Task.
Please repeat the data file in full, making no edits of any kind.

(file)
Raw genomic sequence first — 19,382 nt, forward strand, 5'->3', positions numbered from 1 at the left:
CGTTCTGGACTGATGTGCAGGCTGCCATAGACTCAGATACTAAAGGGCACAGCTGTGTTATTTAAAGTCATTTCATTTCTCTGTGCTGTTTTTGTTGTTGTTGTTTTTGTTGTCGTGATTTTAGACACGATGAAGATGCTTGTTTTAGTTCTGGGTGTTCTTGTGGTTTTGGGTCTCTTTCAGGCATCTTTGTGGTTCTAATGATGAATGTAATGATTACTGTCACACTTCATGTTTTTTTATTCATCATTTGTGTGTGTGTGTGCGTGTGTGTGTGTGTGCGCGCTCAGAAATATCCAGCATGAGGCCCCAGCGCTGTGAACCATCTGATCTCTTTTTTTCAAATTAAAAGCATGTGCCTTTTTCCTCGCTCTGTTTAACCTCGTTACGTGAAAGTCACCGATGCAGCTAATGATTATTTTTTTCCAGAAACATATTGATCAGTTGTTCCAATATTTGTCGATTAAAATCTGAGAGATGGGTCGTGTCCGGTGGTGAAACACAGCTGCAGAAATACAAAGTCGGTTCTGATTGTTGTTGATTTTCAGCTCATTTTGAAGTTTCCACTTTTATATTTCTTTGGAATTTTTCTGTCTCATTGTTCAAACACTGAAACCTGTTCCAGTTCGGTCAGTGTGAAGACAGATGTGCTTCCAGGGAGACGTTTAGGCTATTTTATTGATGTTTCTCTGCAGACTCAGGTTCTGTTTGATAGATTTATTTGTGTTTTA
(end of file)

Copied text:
Raw genomic sequence first — 19,382 nt, forward strand, 5'->3', positions numbered from 1 at the left:
CGTTCTGGACTGATGTGCAGGCTGCCATAGACTCAGATACTAAAGGGCACAGCTGTGTTATTTAAAGTCATTTCATTTCTCTGTGCTGTTTTTGTTGTTGTTGTTTTTGTTGTCGTGATTTTAGACACGATGAAGATGCTTGTTTTAGTTCTGGGTGTTCTTGTGGTTTTGGGTCTCTTTCAGGCATCTTTGTGGTTCTAATGATGAATGTAATGATTACTGTCACACTTCATGTTTTTTTATTCATCATTTGTGTGTGTGTGTGCGTGTGTGTGTGTGTGCGCGCTCAGAAATATCCAGCATGAGGCCCCAGCGCTGTGAACCATCTGATCTCTTTTTTTCAAATTAAAAGCATGTGCCTTTTTCCTCGCTCTGTTTAACCTCGTTACGTGAAAGTCACCGATGCAGCTAATGATTATTTTTTTCCAGAAACATATTGATCAGTTGTTCCAATATTTGTCGATTAAAATCTGAGAGATGGGTCGTGTCCGGTGGTGAAACACAGCTGCAGAAATACAAAGTCGGTTCTGATTGTTGTTGATTTTCAGCTCATTTTGAAGTTTCCACTTTTATATTTCTTTGGAATTTTTCTGTCTCATTGTTCAAACACTGAAACCTGTTCCAGTTCGGTCAGTGTGAAGACAGATGTGCTTCCAGGGAGACGTTTAGGCTATTTTATTGATGTTTCTCTGCAGACTCAGGTTCTGTTTGATAGATTTATTTGTGTTTTA